I’ve been hearing that SF is dying almost since I started writing it. But you know what? SF is still around, and being published in decent quantity from what I can see. I’ve recently waded back into the short story market place and I’m amazed and impressed at all the publications interested in science fiction.
Science fiction is commercial fiction. It serves the public of its day, just as romance and fantasy and mysteries and thrillers and westerns serve. Commercial fiction echoes the emotions and answers the questions of the public that buys it.
The science fiction of the past—the canon, the “classic” genre, “the pure product”—served the public of its day.
New science fiction responds to the emotions and questions of the current commercial-fiction-buying public … or it doesn’t get bought.
A fan or writer of science fiction who wonders “where did science fiction go?” might find out by asking themselves, “what questions does my favorite science fiction answer for me, what emotions does it echo for me?” We do not necessarily dwell emotionally in “the present.” “The present” is a different decade, even a different century, depending on where in the world one lives, one’s personal “golden age,” and how involved one is with that version of “the present” where dwell those who write and publish books.
Steampunk doesn’t just show us technology we can understand. It returns us to an era when we still stood at social, political, technological, economic, even psychological crossroads we cannot now revisit; technology was entirely hopeful. I leave you to examine that proposition and draw your own conclusions.
Someone who wants to “revive science fiction” should look hard at themselves, at their emotions, and what large questions they long to answer. Chances are they’re not alone with those emotions and questions. That’s where new and successful science fiction comes from.
Robert Heinlein famously said that SF wasn’t about technology but how people react to it. When I combine this with Ray Bradbury’s idea that SF is about solving today’s problems by setting them in the future, I can come to no other conclusion than that science fiction will be with us until the end that hath no end.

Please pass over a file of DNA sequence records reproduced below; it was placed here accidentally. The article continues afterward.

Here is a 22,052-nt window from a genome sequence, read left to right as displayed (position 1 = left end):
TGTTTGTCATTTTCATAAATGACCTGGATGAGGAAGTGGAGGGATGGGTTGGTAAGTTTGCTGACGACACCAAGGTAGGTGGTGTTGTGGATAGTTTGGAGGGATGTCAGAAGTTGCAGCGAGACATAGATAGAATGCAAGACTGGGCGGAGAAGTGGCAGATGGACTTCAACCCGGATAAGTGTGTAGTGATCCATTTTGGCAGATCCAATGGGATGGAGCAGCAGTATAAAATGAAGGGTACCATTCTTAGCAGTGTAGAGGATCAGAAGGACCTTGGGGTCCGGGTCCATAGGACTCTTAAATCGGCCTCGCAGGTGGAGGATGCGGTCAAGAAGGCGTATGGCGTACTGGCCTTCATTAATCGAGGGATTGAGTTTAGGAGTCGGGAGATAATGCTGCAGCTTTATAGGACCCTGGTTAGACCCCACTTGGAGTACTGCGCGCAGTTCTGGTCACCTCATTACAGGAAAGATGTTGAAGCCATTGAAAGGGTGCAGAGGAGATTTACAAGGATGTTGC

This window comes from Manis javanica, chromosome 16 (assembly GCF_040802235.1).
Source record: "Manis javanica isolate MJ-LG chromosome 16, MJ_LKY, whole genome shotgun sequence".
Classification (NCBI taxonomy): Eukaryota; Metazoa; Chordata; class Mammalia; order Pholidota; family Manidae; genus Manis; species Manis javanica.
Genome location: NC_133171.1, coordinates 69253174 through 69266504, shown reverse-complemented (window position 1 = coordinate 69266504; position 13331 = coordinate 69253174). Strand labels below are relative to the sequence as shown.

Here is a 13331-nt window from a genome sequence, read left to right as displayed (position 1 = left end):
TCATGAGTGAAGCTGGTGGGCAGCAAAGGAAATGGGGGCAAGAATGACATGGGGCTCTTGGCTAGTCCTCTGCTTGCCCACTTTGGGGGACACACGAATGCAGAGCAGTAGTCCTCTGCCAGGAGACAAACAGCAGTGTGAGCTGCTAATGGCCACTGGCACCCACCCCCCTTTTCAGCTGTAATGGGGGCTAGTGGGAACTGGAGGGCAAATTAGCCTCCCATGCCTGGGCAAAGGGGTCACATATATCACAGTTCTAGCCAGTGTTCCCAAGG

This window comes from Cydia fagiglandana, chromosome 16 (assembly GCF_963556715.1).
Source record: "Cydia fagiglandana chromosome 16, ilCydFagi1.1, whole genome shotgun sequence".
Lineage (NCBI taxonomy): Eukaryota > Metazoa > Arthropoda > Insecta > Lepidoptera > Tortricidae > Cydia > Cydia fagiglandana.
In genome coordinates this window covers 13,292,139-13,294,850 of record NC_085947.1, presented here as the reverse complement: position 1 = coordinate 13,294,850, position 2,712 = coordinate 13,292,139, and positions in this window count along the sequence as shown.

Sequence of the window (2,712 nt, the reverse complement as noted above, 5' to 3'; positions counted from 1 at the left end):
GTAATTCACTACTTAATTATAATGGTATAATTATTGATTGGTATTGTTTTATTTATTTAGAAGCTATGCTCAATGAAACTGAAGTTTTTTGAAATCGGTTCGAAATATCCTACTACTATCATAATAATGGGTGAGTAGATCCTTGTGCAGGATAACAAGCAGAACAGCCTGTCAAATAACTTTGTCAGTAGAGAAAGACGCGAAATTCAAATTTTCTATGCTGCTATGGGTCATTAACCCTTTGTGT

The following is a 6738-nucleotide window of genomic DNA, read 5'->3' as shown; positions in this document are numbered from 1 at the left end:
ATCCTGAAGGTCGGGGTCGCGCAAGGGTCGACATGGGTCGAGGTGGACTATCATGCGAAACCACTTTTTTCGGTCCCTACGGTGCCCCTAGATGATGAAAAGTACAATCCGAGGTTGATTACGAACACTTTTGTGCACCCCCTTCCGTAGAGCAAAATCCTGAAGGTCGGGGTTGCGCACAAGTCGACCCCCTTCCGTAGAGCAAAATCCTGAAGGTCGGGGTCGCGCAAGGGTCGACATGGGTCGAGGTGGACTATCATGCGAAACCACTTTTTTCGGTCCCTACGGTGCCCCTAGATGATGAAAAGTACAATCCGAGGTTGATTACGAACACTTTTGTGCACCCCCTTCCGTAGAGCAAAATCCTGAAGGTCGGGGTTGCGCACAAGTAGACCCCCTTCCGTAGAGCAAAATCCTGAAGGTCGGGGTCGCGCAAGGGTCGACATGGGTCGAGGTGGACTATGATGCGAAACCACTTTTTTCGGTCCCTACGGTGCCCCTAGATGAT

We will always need to solve problems—even when we’re like the Organians of Star Trek fame. That is, beings of pure spiritual energy. If nothing else, we will need to deal with those prepubescent still physical species who arrive on our world(s) assuming that they’re all grown up just ‘cos their hormones are running amok.
As a market commodity SF, like every other genre, has ups and downs that depend in great part on what real life problems we’re facing. I think SF probably booms when things in what we laughing call “real life” get a bit too real. Which is not to say that SF is escapist, but I think what it does do is give us new ways of thinking about old problems.
I have this marvelous device called an iPad that I swear I first saw on Star Trek: Next Gen in the hands of Dr. Crusher. Now my real life doctors have them. And that’s just the technology.
I think, also, that the type of SF we read and watch and hunger for depend on what we need to hear. Some SF offers sober assessments of where trends in society might land us (Soylent Green is People!), some assures us that there really is hope for a brighter future (Childhood’s End) and some just says, Gosh, wow, isn’t this COOL!
Like I said, as long as we have problems that need solving, we’ll have science fiction.
What more can I add? It’s not dead. It’s not dying, and it’s not living under an assumed name in the Genre Protection Program.
Yes. And the way that SF dominates TV and movies is in our favor. They’ll always be coming back to the books, to mine for ideas, titles, and themes. (Hey, Stephen Speilberg! I’m over here — just Google me!) And the viewers of those shows and films will be coming back to the books, for more.
Thanks to everyone who participated! Coming July 5th: